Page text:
More than 20,000 farmers have received advance Environmental Stewardship payments worth £47.5 million, according to figures released by Natural England and the Rural Payments Agency (RPA).
More payments will go out this month, with the remaining payments due to be made in November and December.
Last week, Natural England and the RPA said 25,521 Entry Level Stewardship (ELS) and Higher Level Stewardship (HLS) claimants, 53 per cent of the total, would be paid £70m in October.
The payments, usually made in August, have already been significantly delayed, largely due to delays with the BPS application process, which had a knock-on effect for the requirement for agri-environment payments to be cross-checked with BPS payments.
But while more than half of ELS and HLS applicants will be paid this month, 47 per cent are having to wait until November and December for their advance payments. In many cases, these delays are affecting claimants who were subject to inspections.
Members of the NFU Council last week expressed concern at problems reported in passing information from inspections back to Natural England, which they believe have contributed to the delays.
Defra said: “The Rural Payments Agency and Natural England will be working to get payments to the remaining recipients as soon as possible to fund environmentally friendly farming, restore hedges and improve water quality."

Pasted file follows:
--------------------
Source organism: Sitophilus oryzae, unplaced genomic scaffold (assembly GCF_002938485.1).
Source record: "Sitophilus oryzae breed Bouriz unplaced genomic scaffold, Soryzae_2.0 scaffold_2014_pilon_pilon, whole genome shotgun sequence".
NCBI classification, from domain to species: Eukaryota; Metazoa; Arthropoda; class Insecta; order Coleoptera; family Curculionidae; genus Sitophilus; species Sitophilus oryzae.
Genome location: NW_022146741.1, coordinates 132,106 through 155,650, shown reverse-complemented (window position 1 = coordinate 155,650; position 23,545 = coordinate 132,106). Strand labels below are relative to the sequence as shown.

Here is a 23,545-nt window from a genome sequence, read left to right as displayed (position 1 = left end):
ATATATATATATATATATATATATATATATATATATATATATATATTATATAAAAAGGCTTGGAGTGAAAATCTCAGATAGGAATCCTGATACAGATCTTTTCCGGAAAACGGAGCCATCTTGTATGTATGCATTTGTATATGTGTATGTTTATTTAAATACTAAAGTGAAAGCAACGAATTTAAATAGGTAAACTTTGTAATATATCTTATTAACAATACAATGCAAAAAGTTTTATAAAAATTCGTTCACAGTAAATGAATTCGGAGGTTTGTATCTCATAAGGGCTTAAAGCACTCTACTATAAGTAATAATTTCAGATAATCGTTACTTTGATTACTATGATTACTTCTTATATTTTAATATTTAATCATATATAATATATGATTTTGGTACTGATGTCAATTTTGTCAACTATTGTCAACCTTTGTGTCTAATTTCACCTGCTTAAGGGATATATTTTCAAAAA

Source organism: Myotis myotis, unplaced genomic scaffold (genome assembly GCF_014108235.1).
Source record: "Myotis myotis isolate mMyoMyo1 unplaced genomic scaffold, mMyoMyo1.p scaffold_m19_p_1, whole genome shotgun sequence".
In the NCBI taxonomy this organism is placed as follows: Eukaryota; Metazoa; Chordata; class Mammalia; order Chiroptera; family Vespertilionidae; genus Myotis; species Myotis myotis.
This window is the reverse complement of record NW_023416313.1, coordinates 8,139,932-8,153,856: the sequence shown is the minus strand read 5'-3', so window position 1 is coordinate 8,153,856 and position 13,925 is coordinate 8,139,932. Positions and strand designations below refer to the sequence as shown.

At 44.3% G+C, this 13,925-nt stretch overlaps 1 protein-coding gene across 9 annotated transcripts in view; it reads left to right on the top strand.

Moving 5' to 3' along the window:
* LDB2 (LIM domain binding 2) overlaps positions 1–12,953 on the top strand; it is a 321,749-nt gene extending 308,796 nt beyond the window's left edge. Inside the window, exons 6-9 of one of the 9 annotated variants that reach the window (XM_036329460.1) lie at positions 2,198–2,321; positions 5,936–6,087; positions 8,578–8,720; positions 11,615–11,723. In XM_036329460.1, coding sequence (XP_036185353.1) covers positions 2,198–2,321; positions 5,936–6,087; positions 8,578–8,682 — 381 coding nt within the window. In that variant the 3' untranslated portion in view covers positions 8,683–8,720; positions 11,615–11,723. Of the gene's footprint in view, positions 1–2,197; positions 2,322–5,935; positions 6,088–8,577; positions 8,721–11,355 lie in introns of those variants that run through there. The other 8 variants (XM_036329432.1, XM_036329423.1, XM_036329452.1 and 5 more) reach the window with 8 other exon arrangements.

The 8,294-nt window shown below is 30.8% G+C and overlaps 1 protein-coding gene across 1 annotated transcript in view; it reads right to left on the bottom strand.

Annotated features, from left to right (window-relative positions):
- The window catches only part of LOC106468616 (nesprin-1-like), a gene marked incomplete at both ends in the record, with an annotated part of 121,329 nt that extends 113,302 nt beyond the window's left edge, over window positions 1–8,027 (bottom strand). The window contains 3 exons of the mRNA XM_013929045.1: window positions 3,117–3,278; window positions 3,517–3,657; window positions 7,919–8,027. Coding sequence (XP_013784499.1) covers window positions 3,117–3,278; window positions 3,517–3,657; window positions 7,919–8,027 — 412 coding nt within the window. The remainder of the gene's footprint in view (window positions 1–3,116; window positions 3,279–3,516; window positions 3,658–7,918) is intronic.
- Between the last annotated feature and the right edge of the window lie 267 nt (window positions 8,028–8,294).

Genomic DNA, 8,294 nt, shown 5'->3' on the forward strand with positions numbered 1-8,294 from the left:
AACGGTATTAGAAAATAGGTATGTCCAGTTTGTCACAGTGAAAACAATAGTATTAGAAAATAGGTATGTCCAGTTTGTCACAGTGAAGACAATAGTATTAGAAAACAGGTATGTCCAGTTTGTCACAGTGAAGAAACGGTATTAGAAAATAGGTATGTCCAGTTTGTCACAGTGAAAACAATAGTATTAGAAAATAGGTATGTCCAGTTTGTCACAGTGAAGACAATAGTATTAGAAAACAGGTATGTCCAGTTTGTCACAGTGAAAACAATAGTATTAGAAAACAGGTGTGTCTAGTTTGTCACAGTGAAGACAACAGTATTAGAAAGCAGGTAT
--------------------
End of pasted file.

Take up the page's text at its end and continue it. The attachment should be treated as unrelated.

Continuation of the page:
The advance payments represent 50 per cent of the total, with the balance to be paid next year.
Farming Minister George Eustice said: “We have worked hard to overcome setbacks earlier this year and I am pleased to confirm that the payment of the first instalment under Environmental Stewardship schemes have begun to be paid.”
Natural England has received more than 3,500 applications for the new £900m Countryside Stewardship scheme, which will replace Environmental Stewardship over the next five years.
These include application for the mid-tier and high-tier CSS strands.
There have been serious concerns voiced by the industry about scheme uptake, particularly for mid-tier CSS, as farmers have complained about onerous scheme requirements, including excessive record-keeping, a lack of relevant upland and livestock options and problems with the application process.
Defra had budgeted for 4,500 new mid-tier agreements but received just 2,314 applications by the September 30 deadline.
But Mr Eustice said: "We have seen strong interest in the mid-tier and high-tier Countryside Stewardship schemes with over 3,500 applications received.
"We have a good track record in delivering results for the environment through our approach to Countryside Stewardship with measures to support farmland birds, pollinators and improved water quality.”